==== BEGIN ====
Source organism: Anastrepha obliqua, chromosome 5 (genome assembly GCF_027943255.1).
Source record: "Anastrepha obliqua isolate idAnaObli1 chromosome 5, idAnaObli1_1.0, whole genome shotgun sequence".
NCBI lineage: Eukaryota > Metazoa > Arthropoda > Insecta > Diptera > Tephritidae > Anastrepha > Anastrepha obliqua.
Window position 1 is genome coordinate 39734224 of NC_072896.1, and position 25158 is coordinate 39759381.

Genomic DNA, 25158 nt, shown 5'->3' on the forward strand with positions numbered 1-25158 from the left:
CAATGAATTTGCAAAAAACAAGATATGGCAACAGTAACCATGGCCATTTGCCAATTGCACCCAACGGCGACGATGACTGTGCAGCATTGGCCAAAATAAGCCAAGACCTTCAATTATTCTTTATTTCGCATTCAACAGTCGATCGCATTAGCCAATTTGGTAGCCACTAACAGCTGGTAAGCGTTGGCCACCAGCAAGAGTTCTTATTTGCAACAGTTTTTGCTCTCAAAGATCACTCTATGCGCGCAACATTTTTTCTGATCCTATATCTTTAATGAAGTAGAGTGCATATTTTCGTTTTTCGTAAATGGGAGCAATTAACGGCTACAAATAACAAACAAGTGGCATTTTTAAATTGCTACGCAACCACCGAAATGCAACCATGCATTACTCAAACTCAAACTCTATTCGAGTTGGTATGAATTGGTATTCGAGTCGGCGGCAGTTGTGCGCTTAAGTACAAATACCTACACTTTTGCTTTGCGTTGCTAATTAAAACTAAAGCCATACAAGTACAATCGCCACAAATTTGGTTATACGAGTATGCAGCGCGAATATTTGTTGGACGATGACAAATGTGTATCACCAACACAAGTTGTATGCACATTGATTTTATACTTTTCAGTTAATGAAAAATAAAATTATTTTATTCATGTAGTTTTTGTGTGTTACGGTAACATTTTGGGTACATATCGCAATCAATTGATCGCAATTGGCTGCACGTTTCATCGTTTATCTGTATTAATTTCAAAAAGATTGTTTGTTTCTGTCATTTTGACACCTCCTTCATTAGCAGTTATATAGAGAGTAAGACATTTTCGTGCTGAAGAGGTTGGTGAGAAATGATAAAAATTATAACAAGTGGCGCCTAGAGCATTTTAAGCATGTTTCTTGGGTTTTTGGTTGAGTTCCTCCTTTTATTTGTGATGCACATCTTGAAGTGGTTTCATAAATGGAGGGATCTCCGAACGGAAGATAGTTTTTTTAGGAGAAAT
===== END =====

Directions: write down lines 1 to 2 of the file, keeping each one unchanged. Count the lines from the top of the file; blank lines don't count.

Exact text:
Source organism: Anastrepha obliqua, chromosome 5 (genome assembly GCF_027943255.1).
Source record: "Anastrepha obliqua isolate idAnaObli1 chromosome 5, idAnaObli1_1.0, whole genome shotgun sequence".